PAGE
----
Of Jes Staley and Our Need for Systems

Systems are really everything. If you ask me to boil down the reason why some countries are developed and others are not, I will say the countries that develop have been able to organize themselves around systems that function regardless of the person in charge.

That is why I respect organizations, whether for-profit and not-for-profit, that do not revolve around a single individual. The key-man risk makes me uneasy. Every entity starts with a keyman risk problem, but it should never remain so.

The benefit of having such a system came to the fore in my mind again today as I read that Jes Staley resigned as chief executive of Barclays amid an investigation by British regulators into Staley’s ties to the disgraced financier and convincted sex offender, Jeffrey Epstein.

For those who don’t know Jeffrey Epstein. Here is some information: In 2005, police began investigating Epstein after a parent complained that Epstein, 52 years old at the time, had sexually abused her 14-year-old daughter. Epstein pleaded guilty and was convicted in 2008 of procuring a child for prostitution and of soliciting a prostitute. For his 13-month jailtime at the time, federal officials identified 36 girls, some as young as 14 years old, whom Epstein had allegedly sexually abused.

When he finished serving his term, he was rearrested again in July 2019 on federal charges for the sex trafficking of minors. He died in his jail cell on August 10, 2019. The medical examiner ruled the death a suicide. His cause of death have been disputed but that’s for another day.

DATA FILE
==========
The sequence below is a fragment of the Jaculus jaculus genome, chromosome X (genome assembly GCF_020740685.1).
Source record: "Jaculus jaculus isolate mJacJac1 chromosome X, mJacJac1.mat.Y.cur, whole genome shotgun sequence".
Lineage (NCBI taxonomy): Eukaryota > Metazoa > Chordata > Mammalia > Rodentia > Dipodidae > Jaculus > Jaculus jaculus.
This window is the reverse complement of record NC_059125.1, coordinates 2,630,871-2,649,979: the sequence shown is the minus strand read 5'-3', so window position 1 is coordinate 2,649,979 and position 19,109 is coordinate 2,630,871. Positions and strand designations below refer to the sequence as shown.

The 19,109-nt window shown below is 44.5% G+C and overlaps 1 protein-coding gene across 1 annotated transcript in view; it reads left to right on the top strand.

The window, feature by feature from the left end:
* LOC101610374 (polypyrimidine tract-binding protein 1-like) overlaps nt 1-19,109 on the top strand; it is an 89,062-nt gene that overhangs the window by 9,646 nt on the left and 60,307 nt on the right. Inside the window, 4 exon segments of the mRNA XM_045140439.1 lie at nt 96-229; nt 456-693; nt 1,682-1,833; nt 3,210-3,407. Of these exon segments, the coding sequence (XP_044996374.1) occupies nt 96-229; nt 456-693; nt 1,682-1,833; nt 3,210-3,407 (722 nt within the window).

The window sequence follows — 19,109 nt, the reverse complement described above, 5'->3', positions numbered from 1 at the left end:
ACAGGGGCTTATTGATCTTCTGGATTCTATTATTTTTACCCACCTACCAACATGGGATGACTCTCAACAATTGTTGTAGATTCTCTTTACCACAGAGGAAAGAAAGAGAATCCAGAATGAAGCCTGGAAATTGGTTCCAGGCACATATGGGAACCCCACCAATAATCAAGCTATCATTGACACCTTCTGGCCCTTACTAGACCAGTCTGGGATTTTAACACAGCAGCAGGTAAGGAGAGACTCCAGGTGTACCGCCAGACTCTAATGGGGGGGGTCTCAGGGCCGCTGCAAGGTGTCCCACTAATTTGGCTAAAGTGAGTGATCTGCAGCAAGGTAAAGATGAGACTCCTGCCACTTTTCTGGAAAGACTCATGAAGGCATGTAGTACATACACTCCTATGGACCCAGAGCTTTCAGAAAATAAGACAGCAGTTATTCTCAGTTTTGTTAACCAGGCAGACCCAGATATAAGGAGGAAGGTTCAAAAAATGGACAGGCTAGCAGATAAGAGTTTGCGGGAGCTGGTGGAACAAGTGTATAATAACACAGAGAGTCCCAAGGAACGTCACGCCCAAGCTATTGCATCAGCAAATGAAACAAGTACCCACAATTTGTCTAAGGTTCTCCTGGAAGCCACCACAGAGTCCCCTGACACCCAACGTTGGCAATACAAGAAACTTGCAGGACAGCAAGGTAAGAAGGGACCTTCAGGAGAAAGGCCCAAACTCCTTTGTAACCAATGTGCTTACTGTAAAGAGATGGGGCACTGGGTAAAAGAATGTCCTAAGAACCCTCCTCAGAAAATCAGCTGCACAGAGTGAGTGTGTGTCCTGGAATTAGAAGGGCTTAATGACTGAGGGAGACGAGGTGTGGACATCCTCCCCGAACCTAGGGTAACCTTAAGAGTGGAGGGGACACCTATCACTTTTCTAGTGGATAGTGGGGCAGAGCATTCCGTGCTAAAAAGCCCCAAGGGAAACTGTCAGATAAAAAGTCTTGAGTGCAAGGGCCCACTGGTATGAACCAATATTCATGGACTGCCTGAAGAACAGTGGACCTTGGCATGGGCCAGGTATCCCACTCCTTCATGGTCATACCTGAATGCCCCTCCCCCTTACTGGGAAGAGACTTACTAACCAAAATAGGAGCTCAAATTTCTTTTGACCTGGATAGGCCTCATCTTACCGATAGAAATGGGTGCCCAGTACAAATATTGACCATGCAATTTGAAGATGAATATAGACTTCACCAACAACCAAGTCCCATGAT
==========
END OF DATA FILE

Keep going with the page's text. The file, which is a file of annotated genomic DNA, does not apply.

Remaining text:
Epstein is quite an influential man with longterm relationship with various high-profile individuals, including Donald Trump, Leslie Wexner, Bill Clinton, Alan Dershowitz, and Prince Andrew. From 1989 until 2003, Epstein donated more than $139,000 to U.S. Democratic Party federal candidates and committees and over $18,000 to U.S. Republican Party candidates and groups.

Now, about systems. Not only was Epstein influential in politics, he was also influential in the banking circles. As investigators reveal his association with several people in the industry, something familiar continue to happen.

I mentioned that Jes Staley resigned as chief executive of Barclays because of being friends with Epstein, right? Epstein regularly brought Staley business when he ran JPMorgan Chase & Co.’s private bank and the two were close professionally, a person familiar with the matter has previously said. Stanley resigned even though he said his relationship with Epstein “began to taper off as I left JPM and contact became much less frequent in 2013, 2014,” before ending in 2015, before he took up his role at Barclays. The board was not ready to listen to him.

Staley’s exit from one of the world’s biggest banks follows that of the billionaire Leon Black, who left the private equity firm Apollo earlier this year amid a review of his relationship with Epstein. Black’s exit followed that of Les Wexner, who resigned as CEO of Victoria’s Secret parent L Brands last year after his long-time friendship with Epstein became publicized.

Note that they resigned because they were friends or associated with a criminal. In Nigeria, it’s totally different. On March 8, 2016, 34 persons were killed in the Lekki Gardens Estate building collapse. The state government argued that the collapsed building had been sealed by the Lagos State Building Control Agency and served contravention notice for exceeding the approved floors, but Lekki Gardens continued construction. Till now, Richard Nyong continues to be the MD.

Systems.

Were Jes Staley in Nigeria, he would not have resigned, but if Femi Osibona, owner of the 21-storey building which collapsed this week in Lagos killing 22 people (and counting) in a sane clime, he would not just let go of his position, he would cool off in jail.

What do you think would happen to Femi Osibona who openly showed his dislike for professionals on television? I leave you to guess.